For the first time in my life I am not in my hometown for Father's Day. And it doesn't really bother me.
Not that I don't love my dad, quite the contrary. I call him every weekday (unless I don't have a cell signal) to check in on him. I think this means as much to me as it does to him.
I am happy that as a Christian I have a heavenly father who gives me things I need (and occasionally things I want).
It is also the first time I am away from my kids, which would have happened even if we were in Joplin instead of Guatemala. The good news is you won't get a sappy post about how I have given up some comforts to follow God's plan for me.
Instead I will point out one word in that first sentence: hometown. I love the greater Joplin area along with the friends and family who live there. But I no longer call it home.
Home for me now is in a house in Guatemala where my wife and dog are. And it's not just because that's where my "things" are. I learned after the tornado how little "things" mean to me.
It's home not just because my new friends have welcomed me. It certainly does make things easier when the people around you are welcoming, loving and helpful. My life brightened this week when I saw Yoli at PROVEE (she's been sick) and then I saw her again at church today. But, like I said, I believe God gives you what you need, and I need people in my life. My daughter said something to us when she was little and it's an attitude I want to adopt. We were camping and she asked if she could go play with her friends. We asked her what friends and she pointed at some kids her age across the park, saying "they're my friends; I just haven't met them yet." Everyone you come into contact with is potentially a friend you haven't met yet.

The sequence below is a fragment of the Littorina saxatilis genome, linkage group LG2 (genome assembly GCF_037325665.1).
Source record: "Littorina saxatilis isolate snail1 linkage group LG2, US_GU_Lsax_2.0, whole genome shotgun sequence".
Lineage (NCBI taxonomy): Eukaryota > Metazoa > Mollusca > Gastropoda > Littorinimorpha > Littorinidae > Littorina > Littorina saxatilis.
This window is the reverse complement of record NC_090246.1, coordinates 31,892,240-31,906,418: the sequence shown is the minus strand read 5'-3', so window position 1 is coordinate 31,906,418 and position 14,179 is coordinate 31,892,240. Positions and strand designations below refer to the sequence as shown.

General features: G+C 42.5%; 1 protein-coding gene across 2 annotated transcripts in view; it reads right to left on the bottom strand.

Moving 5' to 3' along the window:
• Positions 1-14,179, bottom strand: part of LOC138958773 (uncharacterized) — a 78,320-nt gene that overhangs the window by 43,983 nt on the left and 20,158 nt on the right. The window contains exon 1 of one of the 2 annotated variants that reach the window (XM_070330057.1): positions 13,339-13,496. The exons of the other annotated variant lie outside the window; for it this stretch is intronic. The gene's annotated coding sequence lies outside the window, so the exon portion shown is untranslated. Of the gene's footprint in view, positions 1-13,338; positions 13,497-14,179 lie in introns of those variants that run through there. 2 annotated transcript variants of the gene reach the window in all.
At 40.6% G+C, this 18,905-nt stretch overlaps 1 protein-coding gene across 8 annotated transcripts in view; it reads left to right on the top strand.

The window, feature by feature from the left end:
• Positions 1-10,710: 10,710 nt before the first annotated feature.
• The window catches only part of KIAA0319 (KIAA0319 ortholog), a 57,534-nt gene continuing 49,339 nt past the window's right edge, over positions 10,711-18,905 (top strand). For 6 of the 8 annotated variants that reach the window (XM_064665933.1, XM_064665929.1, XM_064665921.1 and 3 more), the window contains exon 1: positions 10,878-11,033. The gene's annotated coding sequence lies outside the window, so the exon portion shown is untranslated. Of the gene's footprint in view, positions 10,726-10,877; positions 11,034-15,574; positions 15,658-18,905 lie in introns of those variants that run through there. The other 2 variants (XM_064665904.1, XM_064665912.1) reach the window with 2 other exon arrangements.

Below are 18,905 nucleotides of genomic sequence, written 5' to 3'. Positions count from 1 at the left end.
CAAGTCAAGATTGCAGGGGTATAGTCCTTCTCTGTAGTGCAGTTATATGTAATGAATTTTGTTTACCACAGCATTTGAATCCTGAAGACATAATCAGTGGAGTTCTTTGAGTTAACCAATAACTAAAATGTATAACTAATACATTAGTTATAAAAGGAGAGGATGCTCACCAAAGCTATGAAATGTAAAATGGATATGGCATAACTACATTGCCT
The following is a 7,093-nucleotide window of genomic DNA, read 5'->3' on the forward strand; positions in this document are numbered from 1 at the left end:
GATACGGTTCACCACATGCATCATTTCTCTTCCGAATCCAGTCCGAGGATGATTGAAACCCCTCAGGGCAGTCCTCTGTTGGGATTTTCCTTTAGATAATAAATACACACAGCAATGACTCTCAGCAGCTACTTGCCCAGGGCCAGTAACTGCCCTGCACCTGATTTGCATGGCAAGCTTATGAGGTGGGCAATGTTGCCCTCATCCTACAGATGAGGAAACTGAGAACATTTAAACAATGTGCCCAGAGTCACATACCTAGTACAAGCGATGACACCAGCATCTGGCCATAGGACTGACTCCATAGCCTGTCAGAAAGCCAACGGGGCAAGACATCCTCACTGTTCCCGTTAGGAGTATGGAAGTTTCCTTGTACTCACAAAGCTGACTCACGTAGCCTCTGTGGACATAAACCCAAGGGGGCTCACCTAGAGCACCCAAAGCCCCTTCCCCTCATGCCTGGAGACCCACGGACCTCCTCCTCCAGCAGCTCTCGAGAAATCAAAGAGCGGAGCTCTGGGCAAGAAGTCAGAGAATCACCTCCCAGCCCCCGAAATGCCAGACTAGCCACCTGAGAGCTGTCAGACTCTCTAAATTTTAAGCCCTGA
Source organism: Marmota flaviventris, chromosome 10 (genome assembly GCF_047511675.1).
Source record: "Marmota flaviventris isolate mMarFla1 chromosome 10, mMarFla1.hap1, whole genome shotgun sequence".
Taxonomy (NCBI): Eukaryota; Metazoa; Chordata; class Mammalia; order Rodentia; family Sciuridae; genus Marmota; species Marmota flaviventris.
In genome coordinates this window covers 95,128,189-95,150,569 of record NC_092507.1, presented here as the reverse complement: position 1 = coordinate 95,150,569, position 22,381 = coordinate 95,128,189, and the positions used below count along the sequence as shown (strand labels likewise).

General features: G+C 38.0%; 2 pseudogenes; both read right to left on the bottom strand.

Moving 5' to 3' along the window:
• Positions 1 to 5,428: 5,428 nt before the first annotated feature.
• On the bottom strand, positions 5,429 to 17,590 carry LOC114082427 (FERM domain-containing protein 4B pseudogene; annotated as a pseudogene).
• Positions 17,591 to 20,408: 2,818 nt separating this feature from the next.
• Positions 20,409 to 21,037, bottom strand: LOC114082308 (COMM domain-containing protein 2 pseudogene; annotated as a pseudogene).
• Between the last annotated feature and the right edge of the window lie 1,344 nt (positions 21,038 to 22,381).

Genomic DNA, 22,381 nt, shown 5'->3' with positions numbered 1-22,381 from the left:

It's home not because - as the song says - that's where I hang my hat. Mainly because I don't like wearing hats. When you have awesome hair like me, you don't cover it up.
On Saturday, I did something for the first time in Guatemala. Something that I had needed for about two weeks. I got my awesome hair cut. What was surprising - and not just that it came with my face getting exfoliated - was how it made me feel.
I felt at home.
Several things we do at home we don't do while on vacation or mission trip. Getting a haircut is one of those. People have asked if this feels like home, and my wife and I say that having our dog here helps (although people take their dogs on vacation). Buying a car and things for the house helps, too. Having new friends helps as does doing the same work on a regular basis. But doing that thing that you only do at home just cemented what I had thought: this is my home.
And He said to them, "Truly I say to you, there is no one who has left house or wife or brothers or parents or children, for the sake of the kingdom of God, who will not receive many times as much at this time and in the age to come, eternal life." Luke 18:29-30